When seeking to assess the progress of any conflict it is wise to be mindful of the old adage that "truth is the first casualty of war".
This is particularly important in relation to the bloody conflict in Syria which involves disparate groups, not part of a formal armed force, yet united in their opposition to a tyrant.
The additional complexity of rival groups operating under the fog of war makes it more difficult to judge the motivations behind the information or misinformation that is selectively released by all participants.
Over the past 12 months there have been numerous predictions of the imminent collapse of the regime of President Bashir al-Assad.
These predictions are often accompanied by reports of rapid gains by the rebel forces and a failure of the Syrian government armed forces to withstand these assaults.
The motivation for reports of the rebels' military victories is clearly part of an age-old tactic of undermining morale within the regime, and hopefully encouraging defections and desertions to deplete the regime's strength.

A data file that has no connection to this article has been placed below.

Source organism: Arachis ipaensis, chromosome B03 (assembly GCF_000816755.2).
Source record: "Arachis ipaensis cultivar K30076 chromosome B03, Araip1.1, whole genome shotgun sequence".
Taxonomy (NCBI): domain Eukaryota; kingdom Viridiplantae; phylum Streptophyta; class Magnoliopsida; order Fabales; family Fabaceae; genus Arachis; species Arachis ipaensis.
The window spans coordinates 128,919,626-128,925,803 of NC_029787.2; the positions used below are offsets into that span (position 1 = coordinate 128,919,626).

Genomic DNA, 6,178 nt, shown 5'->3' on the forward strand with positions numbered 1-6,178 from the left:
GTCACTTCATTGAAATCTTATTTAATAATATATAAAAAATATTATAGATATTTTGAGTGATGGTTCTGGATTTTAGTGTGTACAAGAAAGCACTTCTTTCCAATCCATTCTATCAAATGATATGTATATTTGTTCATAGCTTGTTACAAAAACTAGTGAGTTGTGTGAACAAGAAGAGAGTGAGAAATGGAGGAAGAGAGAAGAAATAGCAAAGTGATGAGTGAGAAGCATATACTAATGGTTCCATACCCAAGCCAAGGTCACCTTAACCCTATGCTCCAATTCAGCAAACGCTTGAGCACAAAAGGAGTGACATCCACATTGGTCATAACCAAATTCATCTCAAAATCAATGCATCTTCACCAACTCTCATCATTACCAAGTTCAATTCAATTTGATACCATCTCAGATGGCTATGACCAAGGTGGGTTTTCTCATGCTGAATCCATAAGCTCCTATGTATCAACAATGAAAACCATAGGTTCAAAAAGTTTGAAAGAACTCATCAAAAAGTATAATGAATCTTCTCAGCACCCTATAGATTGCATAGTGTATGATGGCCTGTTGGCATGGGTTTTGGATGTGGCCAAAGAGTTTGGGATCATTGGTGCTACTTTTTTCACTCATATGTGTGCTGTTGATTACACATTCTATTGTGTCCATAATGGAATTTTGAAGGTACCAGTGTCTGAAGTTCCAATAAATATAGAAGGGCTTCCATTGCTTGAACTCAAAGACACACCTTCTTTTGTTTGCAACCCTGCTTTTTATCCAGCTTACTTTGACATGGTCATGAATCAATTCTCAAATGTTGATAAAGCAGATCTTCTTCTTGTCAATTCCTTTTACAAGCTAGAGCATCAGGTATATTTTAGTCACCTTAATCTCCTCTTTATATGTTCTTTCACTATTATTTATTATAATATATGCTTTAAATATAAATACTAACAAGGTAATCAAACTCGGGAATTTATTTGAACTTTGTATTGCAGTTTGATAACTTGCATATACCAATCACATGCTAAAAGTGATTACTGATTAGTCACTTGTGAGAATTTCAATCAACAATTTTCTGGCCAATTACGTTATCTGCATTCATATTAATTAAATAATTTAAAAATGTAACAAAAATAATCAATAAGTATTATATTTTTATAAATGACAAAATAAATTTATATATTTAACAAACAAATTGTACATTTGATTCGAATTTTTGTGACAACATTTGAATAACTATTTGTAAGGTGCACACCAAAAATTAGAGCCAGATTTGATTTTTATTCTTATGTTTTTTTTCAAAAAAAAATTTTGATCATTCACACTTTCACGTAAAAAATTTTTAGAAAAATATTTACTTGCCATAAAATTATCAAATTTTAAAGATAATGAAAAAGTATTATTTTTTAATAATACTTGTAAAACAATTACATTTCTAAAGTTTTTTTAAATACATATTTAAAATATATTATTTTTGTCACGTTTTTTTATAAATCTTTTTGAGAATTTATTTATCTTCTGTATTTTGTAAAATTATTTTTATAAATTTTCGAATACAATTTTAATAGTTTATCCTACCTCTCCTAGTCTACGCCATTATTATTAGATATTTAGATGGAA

To counter these reports, the Assad regime portrays itself as a legitimate government that remains in control of a substantial military force and which will eventually regain control of the entire country.
These actions are likewise entirely predictable.
However, some recent developments reveal the deep complexity of the strategic environment in which this conflict it taking place.
Worryingly, there are reports of Syrian government forces withdrawing from the Golan region that borders Israel.
This will have the effect of removing any barrier between the Israel forces occupying the Golan Heights and the extremist elements within the rebel groups in Syria that include al-Qaeda among others.
There are also reports of factions within the rebel forces threatening to launch attacks against the Lebanon-based Hezbollah forces that are aligned to Iran and the Assad regime.